When Matt Kenseth climbed from his car after the Auto Club 500 Sunday, he uttered one of those comments that make you shake your head and look at him like he's crazy.
"I'm feeling great as far as the two finishes that we've had," Kenseth said.
Then he paused and added, "It sounds dumb me saying that."
Yes, it does. Considering that Kenseth won the first two NASCAR Sprint Cup races last season, finishing eighth and seventh in the first two races this year pales in comparison.
But when you consider how far Kenseth and all of Roush Fenway Racing fell after his spectacular start last season, he has a point.
Kenseth's two victories to start the 2009 season were two-thirds of the organization's win total for the whole season. The only other race it won was at Talladega in October by since-departed Jamie McMurray.
Kenseth faded so badly he had just five more top-five finishes the rest of the season and missed the Chase for the Sprint Cup for the first time in his career.
Teammates Greg Biffle and Carl Edwards made the Chase, but both failed to win a single race a year after combining for 11 victories and finishing second and third, respectively, in points in 2008.
The Roush Fenway Racing of 2009 was not the same organization that won back-to-back championships in 2003-04 and finished second in points in '05, '06 and '08.
Team owner Jack Roush vowed to change that, and Biffle says the organization worked harder during the offseason than it has in years.
That's why last week's race at Auto Club Speedway was so critical. The Roush cars were strong at Daytona, with Biffle nearly winning the race and Kenseth and Edwards both finishing in the top 10.
But Daytona is a different style of racing than what NASCAR teams are faced with most of the season. It's not a team's performance at Daytona, but at tracks like Auto Club and Las Vegas Motor Speedway, site of this week's race, that win championships.
Biffle, Kenseth, Edwards and the rest of Roush Fenway Racing were anxious to get to California to see how they stack up, to see how much progress they have made during the winter and if they have returned to form and closed the gap on Hendrick Motorsports.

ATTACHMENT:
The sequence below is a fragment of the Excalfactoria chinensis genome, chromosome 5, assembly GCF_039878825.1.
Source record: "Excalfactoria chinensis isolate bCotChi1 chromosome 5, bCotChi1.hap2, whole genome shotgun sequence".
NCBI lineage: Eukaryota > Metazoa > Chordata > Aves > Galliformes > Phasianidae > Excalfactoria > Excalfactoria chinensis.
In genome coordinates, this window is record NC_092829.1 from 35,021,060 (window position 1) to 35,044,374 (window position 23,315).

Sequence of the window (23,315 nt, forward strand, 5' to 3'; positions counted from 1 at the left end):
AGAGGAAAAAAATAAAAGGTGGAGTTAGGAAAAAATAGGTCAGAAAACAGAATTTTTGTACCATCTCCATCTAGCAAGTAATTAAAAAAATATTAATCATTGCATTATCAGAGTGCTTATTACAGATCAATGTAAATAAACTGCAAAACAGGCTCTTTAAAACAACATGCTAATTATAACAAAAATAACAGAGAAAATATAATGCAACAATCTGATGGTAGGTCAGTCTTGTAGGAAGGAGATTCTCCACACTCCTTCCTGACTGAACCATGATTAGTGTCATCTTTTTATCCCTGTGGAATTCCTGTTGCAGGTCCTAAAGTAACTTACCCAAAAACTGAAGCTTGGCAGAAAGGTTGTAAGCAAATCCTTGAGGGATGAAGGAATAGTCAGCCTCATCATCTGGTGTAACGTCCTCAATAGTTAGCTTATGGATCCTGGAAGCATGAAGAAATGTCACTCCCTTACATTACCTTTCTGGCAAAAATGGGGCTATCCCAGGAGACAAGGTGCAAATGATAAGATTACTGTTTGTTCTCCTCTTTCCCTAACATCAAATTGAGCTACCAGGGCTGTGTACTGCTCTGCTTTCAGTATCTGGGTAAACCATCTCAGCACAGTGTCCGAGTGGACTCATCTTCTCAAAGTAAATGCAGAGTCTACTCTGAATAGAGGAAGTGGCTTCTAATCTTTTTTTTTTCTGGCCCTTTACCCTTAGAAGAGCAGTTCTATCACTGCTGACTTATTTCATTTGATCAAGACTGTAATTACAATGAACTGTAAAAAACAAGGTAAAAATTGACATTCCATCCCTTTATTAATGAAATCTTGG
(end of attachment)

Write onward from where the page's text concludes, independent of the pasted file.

The early results?
"We've got some work to do," Kenseth said.
"We've got a ways to go," Biffle added.
Though Kenseth and Biffle both finished in the top 10 at California, while Edwards wound up 13th, it was not the performance Roush Fenway was hoping for.
If Sunday's race was a true indicator, the Roush teams have made some progress, but still lag behind Hendrick Motorsports and may have been passed by Richard Childress Racing.
Though Biffle ran in the top five for a while, the Roush teams did not lead at lap at California, a track they have won at seven times.
Instead, the race was dominated by Hendrick and RCR, with Jimmie Johnson winning and RCR teammates Kevin Harvick and Jeff Burton finishing second and third, respectively. Hendrick's Mark Martin finished fourth.
Biffle, who is third in points after two races, believes he was much better than his 10th-place finish indicated, but he got a bad break getting caught on pit road when a late caution flag flew.
"It seems like we're always on the wrong side of it, but we had a good car," he said. "It was obvious I could run with the 48 [of four-time defending champion Jimmie Johnson] and the other guys up front, but it's just unfortunate there at the end with that deal on pit road.
"I think we've got a ways to go, but we're getting closer."
Kenseth was not disappointed at all with his seventh-place finish, particularly after the way he ran much of last year and after his team made a crew chief change a few days before the race.
Veteran crew chief Todd Parrott, who had been working in Roush's R&D shop, took over for Drew Blickensderfer after the Daytona 500.
Kenseth believes that finishing seventh in their first race together was a good sign.
"To get out of Daytona with all the troubles we had and finish eighth, and then to come here in Todd's first weekend and finish seventh is pretty good," he said.
"I was very, very happy," said Parrott, who led Dale Jarrett to the 1999 Cup championship. "I would have liked to have gotten the car closer for Matt, but we just tweaked on it all day long. It wasn't too bad. We've got some work to do ... [but] we're heading in the right direction."
The next big test will come this weekend at Las Vegas, another track where Roush teams have shined, winning six of 12 races, including Edwards' win there in 2008.
Biffle says the Las Vegas race will be another indicator of how much progress Roush has made, or how much more work it has to do.
"We've worked really hard," he said. "I think this winter we've worked as hard as we ever have getting our cars better on all the things you work on - lighter, faster, all the issues.
"[California and Las Vegas] is really how we're prepared for the rest of the season - how our cars are gonna perform on all the mile-and-a-halfs and mile-and-a-third race tracks, which are a lot of race tracks for us in this series.
"So this is really a true test."
So far, they haven't gotten the results they are looking for.
As Kenseth and Biffle said, they've got some work to do.